ModCloth, a young adult female clothing retailer never misses an opportunity to create a buzz among its customers and future customers. It engages them with every social media post – on Facebook, Twitter and Instagram. New clothing items must all have a name, and there are contests to name this new dress or new pair of shoes. The customer with the winning name wins the item.
When the owners go on buying trips, they post photos of clothing they are considering and ask for yea or nay votes. They feature their own customers as models. You have to find ways to create a buzz and keep that buzz going. If your product does not lend itself to buzz, then create another “newsworthy” activity.
How about taking up a popular cause and donating a small percentage of sales to that cause. Even the cause administrators will get in on that one and give you free publicity. And everyone in their community has communities too.
The Lead Becomes a Sale – A Bad Experience Will be the Last One
How grumpy do you get when you sit on hold for 45 minutes because you Wi-Fi has gone out? Pretty grumpy. Unfortunately, there are only a few options for service. A customer may have many options for your product or service, however, so the customer experience is critical.
Here are 5 things that will show the customer you see things from his/her perspective.
1) Respond – and do it Quickly
The average response time for an email sent from a customer to one of the top 100 web-based retail companies, is about 17 hours. You can do better and must make it a goal to do so. And when there is an issue, go beyond just resolving it. Do something extra. That word will be spread for sure.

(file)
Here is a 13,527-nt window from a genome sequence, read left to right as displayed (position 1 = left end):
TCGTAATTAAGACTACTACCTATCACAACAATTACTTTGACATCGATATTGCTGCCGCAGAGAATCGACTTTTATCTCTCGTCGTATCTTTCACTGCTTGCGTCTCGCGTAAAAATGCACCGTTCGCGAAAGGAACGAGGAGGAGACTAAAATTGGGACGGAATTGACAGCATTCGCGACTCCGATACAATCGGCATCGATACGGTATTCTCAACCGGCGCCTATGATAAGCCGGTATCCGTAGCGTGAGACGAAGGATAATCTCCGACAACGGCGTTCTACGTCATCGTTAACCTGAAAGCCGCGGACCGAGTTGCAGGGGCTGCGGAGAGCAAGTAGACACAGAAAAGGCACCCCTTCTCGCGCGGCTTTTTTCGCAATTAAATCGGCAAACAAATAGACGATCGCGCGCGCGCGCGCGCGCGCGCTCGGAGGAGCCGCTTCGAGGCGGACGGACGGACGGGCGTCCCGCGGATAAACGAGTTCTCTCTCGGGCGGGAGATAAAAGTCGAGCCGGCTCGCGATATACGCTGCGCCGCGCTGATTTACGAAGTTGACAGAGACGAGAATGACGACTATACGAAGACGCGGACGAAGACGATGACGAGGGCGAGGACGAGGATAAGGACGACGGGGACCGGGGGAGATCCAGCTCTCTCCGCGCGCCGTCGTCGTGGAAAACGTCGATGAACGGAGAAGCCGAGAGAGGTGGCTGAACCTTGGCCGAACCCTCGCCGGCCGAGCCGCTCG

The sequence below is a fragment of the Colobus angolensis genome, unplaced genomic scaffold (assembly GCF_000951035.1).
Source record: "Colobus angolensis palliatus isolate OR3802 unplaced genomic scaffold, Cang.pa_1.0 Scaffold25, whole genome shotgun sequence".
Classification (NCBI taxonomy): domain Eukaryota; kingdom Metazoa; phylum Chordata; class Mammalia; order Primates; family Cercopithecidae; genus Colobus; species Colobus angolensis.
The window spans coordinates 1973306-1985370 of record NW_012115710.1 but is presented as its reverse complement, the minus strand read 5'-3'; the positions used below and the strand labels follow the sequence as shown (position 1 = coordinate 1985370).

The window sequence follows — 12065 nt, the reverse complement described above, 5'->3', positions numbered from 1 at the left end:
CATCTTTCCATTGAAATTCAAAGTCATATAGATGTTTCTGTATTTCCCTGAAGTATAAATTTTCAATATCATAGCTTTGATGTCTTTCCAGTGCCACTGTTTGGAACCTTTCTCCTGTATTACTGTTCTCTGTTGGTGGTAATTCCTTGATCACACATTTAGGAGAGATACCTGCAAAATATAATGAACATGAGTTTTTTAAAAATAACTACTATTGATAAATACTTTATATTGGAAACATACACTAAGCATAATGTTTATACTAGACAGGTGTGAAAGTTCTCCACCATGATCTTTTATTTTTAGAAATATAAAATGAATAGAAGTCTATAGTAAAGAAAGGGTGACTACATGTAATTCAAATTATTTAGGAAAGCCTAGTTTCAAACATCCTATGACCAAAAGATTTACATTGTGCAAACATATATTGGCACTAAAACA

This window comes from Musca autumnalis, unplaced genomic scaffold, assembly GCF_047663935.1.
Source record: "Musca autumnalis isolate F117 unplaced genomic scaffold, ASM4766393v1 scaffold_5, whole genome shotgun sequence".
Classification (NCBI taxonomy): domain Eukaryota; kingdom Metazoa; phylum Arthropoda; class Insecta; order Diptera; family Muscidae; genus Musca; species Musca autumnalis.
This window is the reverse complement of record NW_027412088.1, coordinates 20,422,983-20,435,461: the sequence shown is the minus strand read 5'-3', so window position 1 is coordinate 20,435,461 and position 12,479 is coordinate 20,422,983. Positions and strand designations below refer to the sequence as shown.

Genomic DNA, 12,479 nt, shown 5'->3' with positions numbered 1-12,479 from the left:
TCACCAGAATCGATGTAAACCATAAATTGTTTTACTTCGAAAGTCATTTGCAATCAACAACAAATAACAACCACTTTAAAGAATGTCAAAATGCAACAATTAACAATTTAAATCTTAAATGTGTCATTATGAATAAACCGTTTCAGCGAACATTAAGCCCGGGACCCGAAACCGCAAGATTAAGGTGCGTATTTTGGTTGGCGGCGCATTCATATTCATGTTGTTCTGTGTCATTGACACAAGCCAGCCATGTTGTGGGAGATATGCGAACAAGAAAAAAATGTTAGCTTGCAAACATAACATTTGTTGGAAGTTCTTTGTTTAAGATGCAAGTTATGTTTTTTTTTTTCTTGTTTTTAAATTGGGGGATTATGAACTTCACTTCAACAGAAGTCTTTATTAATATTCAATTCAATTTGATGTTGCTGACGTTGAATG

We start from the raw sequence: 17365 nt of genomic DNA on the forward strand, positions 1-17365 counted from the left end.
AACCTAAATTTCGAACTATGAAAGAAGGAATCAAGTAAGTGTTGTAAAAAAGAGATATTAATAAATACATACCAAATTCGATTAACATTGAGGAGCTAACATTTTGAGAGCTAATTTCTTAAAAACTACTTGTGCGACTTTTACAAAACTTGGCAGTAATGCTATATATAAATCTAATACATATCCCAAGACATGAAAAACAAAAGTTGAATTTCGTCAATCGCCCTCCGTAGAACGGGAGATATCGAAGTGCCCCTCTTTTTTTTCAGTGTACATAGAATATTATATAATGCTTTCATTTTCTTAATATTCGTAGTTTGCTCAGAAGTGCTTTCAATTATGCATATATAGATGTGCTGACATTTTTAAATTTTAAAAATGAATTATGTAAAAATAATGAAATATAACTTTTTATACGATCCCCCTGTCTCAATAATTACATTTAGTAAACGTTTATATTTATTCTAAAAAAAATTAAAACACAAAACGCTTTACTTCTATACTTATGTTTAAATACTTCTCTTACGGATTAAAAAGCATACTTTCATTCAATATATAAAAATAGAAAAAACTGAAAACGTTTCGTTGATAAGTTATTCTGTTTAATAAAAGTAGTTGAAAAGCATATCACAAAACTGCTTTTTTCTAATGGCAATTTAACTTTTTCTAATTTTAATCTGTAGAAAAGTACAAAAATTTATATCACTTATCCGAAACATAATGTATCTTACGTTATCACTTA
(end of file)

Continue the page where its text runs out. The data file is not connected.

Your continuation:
2) Fix Mistakes Quickly
You ship the wrong item; you accepted an order and failed to tell the customer that you were currently out of the product and thus delivery will be delayed. A lot of smaller retailers do this, because they know that it is a hassle for the customer to cancel an order, get the refund, and then look somewhere else.
When you realize this type of mistake, fix it immediately. One retailer found the product at a competitor, ordered it, and had it directly shipped to the customer. When the customer found out what the retailer had done, she “blew up” the story all over Facebook – great publicity and more customers in the future.
3) Get to know your customers.
Keep a record of your communications with them. Set a goal of every employee sending out 10 personalized emails a day, based upon that customer’s specific experience with the company. They only need to be a few sentences, but it is that personalization that matters.
And always ask for feedback on customer experiences. Better to have the negative feedback come to you and you resolve it with a phone call than to have it plastered all over social media.
4) Find Ways to Do Something Extra
A number of years ago, a young child wrote a letter to a UK grocery store. She wanted to know why their brand of bread was called “tiger bread,” because she thought “giraffe bread” would be better. The store changed the name of the bread – the publicity all over the news media was pretty astounding.
5) Always Think Long-Term From the Customer Side
Happy customers do a lot of your marketing for you. Every “feel good” experience that a customer has means referrals to you. And every “feel bad” experience means that you will be “trashed” on social media. Every customer has a community that you may not be able to tap into, and when they understand that they are more than just a “sale” to you, they will come back, and their friends will too. This is how you build and grow.
Seeing your business through the eyes of your customers and prospective customers is what marketing is all about today. We live in a customer-driven world today and leaving those customers on the table to be picked up by a competitor is just not where you want to be.
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- Seeing Your Business from the Customer Side of the Counter - January 12, 2016